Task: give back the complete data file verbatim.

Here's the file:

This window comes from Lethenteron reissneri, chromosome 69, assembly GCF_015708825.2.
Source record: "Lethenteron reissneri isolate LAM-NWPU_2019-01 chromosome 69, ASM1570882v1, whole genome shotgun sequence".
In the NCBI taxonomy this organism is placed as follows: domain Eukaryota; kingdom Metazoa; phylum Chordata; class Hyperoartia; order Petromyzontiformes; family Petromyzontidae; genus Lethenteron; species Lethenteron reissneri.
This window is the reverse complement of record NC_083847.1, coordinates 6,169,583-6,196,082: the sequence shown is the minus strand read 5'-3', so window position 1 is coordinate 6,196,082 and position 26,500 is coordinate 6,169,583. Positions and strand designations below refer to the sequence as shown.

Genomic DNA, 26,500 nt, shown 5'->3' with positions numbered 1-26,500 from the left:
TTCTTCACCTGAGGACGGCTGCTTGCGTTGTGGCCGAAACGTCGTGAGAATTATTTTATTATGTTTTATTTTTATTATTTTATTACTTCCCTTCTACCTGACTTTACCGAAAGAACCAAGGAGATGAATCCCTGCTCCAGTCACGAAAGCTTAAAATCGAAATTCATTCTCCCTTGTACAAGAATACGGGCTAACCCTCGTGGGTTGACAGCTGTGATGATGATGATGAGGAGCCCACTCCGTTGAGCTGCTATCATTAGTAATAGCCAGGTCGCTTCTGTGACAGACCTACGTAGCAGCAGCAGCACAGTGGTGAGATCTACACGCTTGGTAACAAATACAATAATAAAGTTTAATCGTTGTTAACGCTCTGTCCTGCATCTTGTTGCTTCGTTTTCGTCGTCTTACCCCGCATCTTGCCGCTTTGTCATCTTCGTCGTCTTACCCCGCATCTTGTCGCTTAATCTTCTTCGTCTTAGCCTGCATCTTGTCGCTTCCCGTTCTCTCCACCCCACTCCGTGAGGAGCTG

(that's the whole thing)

This window comes from Lethenteron reissneri, chromosome 69, assembly GCF_015708825.2.
Source record: "Lethenteron reissneri isolate LAM-NWPU_2019-01 chromosome 69, ASM1570882v1, whole genome shotgun sequence".
In the NCBI taxonomy this organism is placed as follows: domain Eukaryota; kingdom Metazoa; phylum Chordata; class Hyperoartia; order Petromyzontiformes; family Petromyzontidae; genus Lethenteron; species Lethenteron reissneri.
This window is the reverse complement of record NC_083847.1, coordinates 6,169,583-6,196,082: the sequence shown is the minus strand read 5'-3', so window position 1 is coordinate 6,196,082 and position 26,500 is coordinate 6,169,583. Positions and strand designations below refer to the sequence as shown.

Genomic DNA, 26,500 nt, shown 5'->3' with positions numbered 1-26,500 from the left:
TTCTTCACCTGAGGACGGCTGCTTGCGTTGTGGCCGAAACGTCGTGAGAATTATTTTATTATGTTTTATTTTTATTATTTTATTACTTCCCTTCTACCTGACTTTACCGAAAGAACCAAGGAGATGAATCCCTGCTCCAGTCACGAAAGCTTAAAATCGAAATTCATTCTCCCTTGTACAAGAATACGGGCTAACCCTCGTGGGTTGACAGCTGTGATGATGATGATGAGGAGCCCACTCCGTTGAGCTGCTATCATTAGTAATAGCCAGGTCGCTTCTGTGACAGACCTACGTAGCAGCAGCAGCACAGTGGTGAGATCTACACGCTTGGTAACAAATACAATAATAAAGTTTAATCGTTGTTAACGCTCTGTCCTGCATCTTGTTGCTTCGTTTTCGTCGTCTTACCCCGCATCTTGCCGCTTTGTCATCTTCGTCGTCTTACCCCGCATCTTGTCGCTTAATCTTCTTCGTCTTAGCCTGCATCTTGTCGCTTCCCGTTCTCTCCACCCCACTCCGTGAGGAGCTG